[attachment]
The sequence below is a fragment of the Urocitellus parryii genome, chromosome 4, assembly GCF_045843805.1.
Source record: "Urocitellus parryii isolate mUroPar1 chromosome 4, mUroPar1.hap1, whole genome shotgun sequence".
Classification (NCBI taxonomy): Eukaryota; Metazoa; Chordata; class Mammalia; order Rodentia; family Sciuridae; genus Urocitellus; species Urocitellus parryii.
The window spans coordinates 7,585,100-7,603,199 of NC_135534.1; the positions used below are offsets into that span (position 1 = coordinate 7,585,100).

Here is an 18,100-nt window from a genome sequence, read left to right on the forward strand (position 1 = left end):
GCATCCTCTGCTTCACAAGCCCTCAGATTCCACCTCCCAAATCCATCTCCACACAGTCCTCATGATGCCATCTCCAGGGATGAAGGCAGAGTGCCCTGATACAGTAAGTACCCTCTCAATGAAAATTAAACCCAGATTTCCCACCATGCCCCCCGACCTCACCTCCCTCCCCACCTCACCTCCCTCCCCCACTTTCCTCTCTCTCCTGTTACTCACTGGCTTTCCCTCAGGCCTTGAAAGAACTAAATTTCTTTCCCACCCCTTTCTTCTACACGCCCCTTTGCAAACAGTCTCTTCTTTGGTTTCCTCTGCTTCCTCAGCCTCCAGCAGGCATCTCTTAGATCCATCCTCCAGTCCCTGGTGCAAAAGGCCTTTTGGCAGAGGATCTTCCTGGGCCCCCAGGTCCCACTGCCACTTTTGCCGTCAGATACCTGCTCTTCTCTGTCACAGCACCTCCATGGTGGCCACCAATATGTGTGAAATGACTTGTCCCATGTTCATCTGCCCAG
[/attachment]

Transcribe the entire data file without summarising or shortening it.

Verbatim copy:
The sequence below is a fragment of the Urocitellus parryii genome, chromosome 4, assembly GCF_045843805.1.
Source record: "Urocitellus parryii isolate mUroPar1 chromosome 4, mUroPar1.hap1, whole genome shotgun sequence".
Classification (NCBI taxonomy): Eukaryota; Metazoa; Chordata; class Mammalia; order Rodentia; family Sciuridae; genus Urocitellus; species Urocitellus parryii.
The window spans coordinates 7,585,100-7,603,199 of NC_135534.1; the positions used below are offsets into that span (position 1 = coordinate 7,585,100).

Here is an 18,100-nt window from a genome sequence, read left to right on the forward strand (position 1 = left end):
GCATCCTCTGCTTCACAAGCCCTCAGATTCCACCTCCCAAATCCATCTCCACACAGTCCTCATGATGCCATCTCCAGGGATGAAGGCAGAGTGCCCTGATACAGTAAGTACCCTCTCAATGAAAATTAAACCCAGATTTCCCACCATGCCCCCCGACCTCACCTCCCTCCCCACCTCACCTCCCTCCCCCACTTTCCTCTCTCTCCTGTTACTCACTGGCTTTCCCTCAGGCCTTGAAAGAACTAAATTTCTTTCCCACCCCTTTCTTCTACACGCCCCTTTGCAAACAGTCTCTTCTTTGGTTTCCTCTGCTTCCTCAGCCTCCAGCAGGCATCTCTTAGATCCATCCTCCAGTCCCTGGTGCAAAAGGCCTTTTGGCAGAGGATCTTCCTGGGCCCCCAGGTCCCACTGCCACTTTTGCCGTCAGATACCTGCTCTTCTCTGTCACAGCACCTCCATGGTGGCCACCAATATGTGTGAAATGACTTGTCCCATGTTCATCTGCCCAG